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Whitehall has set out its plan for slashing the carbon footprint of its computer systems, and will send someone round to turn off all its PCs as early as this evening.

A report released today, under the hideous title Greening Government IT, says that the UK gov’s computer systems pump out 460,000 tonnes of carbon a year, a fifth of all government emissions.

The Cabinet Office has set out an 18-step program which government departments must follow to reduce this cloud of carbon, first by making government ICT energy consumption carbon neutral by 2012, and by making ICT carbon neutral over the course of its life cycle.

Cabinet Office minister Tom Watson claimed the UK is the first government in the world to adopt such a comprehensive approach.

As with any green vision, the government is first clutching at low-hanging fruit. Hence the immediate focus on turning off desktops outside of working hours, which the government reckons could save up to 117,550 tonnes of CO2 per year, so almost a quarter of that 460,000 goes up in a puff of soot.

A good start, but the real stretch comes after that.

Next up on the list is reusing computer equipment, with the gov noting most of the energy used in the lifetime of a PC comes during manufacture. So, “extending its use or re-using it elsewhere will save both energy and money.”

Well, up to a point. The government will insist on commissioning shiny new IT projects, which almost by definition require new kit – no consultant worth his salt is going to waste time writing software for old Pentium machines now is he?

And of course extending the lifespan of the machine might mean spending more money upfront for higher-spec kit, but that will again push up start-up costs, which may be a problem for a government trying to live down previous IT overspends and get by in its current straitened circumstances.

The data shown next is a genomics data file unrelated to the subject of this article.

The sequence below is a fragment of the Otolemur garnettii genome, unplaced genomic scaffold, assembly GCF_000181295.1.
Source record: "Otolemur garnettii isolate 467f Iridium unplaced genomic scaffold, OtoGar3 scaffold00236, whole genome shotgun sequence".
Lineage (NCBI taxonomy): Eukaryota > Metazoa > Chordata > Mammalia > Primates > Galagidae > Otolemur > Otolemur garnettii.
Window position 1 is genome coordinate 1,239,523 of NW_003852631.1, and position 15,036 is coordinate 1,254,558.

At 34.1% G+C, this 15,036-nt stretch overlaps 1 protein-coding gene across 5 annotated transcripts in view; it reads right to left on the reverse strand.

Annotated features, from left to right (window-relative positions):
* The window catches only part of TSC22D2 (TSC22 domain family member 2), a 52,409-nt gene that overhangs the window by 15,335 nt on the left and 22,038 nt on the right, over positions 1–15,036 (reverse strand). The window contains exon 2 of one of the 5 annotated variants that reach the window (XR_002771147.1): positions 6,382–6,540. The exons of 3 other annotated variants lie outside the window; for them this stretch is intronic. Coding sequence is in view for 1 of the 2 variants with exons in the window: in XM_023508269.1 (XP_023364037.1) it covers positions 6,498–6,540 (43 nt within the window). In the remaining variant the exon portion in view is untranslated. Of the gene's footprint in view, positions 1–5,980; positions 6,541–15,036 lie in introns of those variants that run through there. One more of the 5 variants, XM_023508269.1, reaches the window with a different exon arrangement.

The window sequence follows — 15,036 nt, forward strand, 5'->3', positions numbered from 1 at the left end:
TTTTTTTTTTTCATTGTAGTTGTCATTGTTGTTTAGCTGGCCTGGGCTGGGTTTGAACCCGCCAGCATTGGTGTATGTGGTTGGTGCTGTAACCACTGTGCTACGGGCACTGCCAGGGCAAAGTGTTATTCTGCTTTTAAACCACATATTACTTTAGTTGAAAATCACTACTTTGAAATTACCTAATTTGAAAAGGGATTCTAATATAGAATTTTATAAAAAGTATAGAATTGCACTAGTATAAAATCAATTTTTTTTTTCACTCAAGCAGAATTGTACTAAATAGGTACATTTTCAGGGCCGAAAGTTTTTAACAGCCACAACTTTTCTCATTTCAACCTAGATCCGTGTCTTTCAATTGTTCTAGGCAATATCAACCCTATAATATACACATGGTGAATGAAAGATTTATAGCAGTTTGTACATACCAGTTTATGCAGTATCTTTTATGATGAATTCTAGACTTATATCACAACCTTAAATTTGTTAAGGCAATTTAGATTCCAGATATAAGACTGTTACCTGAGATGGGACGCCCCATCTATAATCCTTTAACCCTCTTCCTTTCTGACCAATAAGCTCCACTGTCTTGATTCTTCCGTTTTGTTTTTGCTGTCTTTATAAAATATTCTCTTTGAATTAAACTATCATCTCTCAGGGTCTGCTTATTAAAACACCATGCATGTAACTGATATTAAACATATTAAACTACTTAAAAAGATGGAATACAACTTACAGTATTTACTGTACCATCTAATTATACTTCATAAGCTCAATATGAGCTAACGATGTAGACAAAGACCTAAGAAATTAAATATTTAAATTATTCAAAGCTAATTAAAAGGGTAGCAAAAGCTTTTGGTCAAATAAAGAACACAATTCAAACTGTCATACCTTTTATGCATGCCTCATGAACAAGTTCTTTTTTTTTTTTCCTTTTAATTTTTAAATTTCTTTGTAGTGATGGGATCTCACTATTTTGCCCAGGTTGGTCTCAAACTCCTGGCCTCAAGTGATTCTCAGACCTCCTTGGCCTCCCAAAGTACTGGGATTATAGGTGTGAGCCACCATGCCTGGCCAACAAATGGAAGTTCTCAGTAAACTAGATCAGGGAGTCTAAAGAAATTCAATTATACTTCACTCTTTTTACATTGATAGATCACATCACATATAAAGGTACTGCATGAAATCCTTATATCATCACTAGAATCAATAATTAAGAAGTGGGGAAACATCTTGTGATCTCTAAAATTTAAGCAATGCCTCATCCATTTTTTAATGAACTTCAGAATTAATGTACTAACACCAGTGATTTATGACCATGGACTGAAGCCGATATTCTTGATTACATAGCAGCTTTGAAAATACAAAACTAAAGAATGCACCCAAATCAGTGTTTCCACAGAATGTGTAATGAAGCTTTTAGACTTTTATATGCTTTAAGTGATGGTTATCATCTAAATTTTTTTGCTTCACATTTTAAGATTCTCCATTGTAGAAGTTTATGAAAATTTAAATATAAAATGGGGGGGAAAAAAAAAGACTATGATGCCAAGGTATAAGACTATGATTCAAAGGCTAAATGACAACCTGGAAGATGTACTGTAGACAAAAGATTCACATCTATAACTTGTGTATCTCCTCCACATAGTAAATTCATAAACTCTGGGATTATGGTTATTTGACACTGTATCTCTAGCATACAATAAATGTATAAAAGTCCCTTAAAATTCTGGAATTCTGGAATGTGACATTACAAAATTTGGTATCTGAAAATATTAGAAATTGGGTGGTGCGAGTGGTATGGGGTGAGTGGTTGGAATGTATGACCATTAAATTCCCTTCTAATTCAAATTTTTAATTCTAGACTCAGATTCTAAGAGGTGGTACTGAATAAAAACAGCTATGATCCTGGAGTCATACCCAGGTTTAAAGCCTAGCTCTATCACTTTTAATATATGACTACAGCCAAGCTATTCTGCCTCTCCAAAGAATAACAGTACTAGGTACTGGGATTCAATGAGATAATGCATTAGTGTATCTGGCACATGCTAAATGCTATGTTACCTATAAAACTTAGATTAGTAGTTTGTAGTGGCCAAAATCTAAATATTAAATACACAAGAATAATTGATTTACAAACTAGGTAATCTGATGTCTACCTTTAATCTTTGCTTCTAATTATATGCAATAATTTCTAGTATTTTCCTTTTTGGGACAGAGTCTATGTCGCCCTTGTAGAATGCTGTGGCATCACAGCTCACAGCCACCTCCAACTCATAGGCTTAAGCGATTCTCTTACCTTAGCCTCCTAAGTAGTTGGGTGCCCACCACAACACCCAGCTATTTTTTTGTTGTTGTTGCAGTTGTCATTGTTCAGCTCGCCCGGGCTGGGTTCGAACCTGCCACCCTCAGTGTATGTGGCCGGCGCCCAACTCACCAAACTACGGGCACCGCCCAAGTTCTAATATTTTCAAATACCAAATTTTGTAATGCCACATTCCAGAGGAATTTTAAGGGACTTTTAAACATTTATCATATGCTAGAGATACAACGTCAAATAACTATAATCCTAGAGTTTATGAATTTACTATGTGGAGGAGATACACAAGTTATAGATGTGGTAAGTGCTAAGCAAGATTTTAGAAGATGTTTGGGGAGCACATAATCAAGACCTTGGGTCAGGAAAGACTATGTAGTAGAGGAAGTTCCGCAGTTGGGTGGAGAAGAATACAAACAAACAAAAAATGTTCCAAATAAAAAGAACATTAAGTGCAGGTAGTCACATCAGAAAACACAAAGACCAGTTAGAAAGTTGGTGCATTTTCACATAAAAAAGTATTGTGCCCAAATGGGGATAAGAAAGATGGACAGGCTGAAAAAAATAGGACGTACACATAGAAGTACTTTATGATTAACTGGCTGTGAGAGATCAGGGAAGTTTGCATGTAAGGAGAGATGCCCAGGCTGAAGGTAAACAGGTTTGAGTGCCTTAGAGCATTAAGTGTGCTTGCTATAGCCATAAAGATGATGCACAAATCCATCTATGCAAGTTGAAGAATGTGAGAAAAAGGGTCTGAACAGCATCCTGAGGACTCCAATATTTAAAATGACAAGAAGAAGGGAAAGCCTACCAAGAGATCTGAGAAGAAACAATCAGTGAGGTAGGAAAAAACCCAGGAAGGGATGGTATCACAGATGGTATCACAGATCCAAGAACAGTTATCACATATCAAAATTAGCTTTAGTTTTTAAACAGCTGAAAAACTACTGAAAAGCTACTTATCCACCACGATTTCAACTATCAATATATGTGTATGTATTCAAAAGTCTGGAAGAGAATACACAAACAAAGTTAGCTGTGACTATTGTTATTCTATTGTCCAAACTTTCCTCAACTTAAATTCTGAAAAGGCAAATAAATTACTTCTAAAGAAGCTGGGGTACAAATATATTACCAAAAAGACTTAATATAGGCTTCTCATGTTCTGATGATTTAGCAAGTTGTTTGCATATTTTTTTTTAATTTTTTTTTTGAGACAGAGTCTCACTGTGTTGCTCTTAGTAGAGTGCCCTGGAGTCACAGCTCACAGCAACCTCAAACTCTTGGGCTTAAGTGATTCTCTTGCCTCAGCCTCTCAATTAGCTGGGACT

The government will also conduct an audit of its servers and data centres to make sure they’re running as efficiently as possible. Again admirable, but we suspect the lure of massive opportunities to mine data in the likes of the proposed ID database means that there will be compromises here somewhere down the line.

That’s not to say there aren’t other slam-dunks in the government’s to-do list. Reducing the number of printers and making sure they’re all duplex capable sounds straightforward, as does removing screen savers and using power saving modes. Speccing lower power CPUs and efficient power supply units will all seem like familiar ploys to corporate CIOs slogging through the same greenwashing process.

In fact, it sounds like the government plans to do everything the average CIO would look to do should he decide the company needs a greenover and / or the energy bills are getting too high.

And the government will no doubt face all the same problems that the average CIO will face in sticking to the plan – from users who insist on downloading their own screen savers, to bosses who insist that while everyone else can get by with a thin client, they still need a super high-specced power-sucker PC.

So all in all the government has as much chance as any big company of meeting its targets in reducing carbon. Now, what chance is that? ®

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